Twitter bookmarklet tip: associate a name with a web page

Twitter’s Share Bookmarklet tweets the URL of the current page. This post explains how to automatically add a Twitter name to the default tweet text.

The result

If you add one HTML tag to your web page, the initial text presented by the bookmarklet will look as follows:
title-of-page url-of-page via @my-twitter-name
Everything after and including “via” is because of the HTML tag. You can try it out by using the bookmarklet on 2ality pages. Example result:
Eight words not to use in your Twitter bio http://www.2ality.com/2011/08/twitter-bio-words.html via @2ality

The HTML to add: rel=me

The rel=me attribute allows one to mark several pages as being about the same entity. For example, I could put the following tag into the head of 2ality pages to say that the pages and @2ality on Twitter are about the same thing.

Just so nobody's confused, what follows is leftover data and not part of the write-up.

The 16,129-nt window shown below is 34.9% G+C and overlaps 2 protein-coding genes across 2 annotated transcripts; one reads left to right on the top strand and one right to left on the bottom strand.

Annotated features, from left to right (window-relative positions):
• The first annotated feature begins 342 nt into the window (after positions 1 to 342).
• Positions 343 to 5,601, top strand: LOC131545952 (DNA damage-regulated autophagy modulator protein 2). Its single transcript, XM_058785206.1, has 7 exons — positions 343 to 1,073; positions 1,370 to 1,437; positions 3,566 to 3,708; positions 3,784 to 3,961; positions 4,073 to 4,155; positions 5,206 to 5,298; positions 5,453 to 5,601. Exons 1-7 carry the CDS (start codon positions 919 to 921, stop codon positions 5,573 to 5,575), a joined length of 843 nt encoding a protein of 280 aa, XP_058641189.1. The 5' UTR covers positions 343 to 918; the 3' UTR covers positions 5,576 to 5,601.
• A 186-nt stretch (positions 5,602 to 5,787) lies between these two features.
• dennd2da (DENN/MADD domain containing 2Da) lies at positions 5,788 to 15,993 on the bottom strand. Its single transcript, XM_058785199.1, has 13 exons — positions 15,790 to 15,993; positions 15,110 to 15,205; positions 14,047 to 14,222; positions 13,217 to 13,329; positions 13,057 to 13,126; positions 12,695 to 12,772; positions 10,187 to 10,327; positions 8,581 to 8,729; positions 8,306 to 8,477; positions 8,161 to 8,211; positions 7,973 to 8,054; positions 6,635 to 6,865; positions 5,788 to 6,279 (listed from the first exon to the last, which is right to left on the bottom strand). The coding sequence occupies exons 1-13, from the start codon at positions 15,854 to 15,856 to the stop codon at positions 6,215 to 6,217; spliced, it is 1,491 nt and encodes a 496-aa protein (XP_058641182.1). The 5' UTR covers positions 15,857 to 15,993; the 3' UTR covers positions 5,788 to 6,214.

<link href='http://twitter.com/2ality' rel='me'>
It usually makes sense to link in the opposite direction, too – from a Twitter profile page to a website. The Microformats Wiki has more information on rel=me.


  • Looser association of the Twitter account: If you don’t see a website as being the equivalent of your Twitter account, but still would like to tell the bookmarklet about it, you can use the weaker “twitter me” instead of “me”. “Weaker” means that many tools will ignore the reference (if the are unaware of the convention) or treat it as secondary (if the are aware of it). For the bookmarklet, the important thing is that the attribute value ends with “me”.
        <link href='http://twitter.com/2ality' rel='twitter me'>
  • Associate via a link in the body. You can also add the rel attribute to an a tag in the body (instead of a link tag in the head).
        <a href='http://twitter.com/2ality' rel='twitter me'>@2ality</a>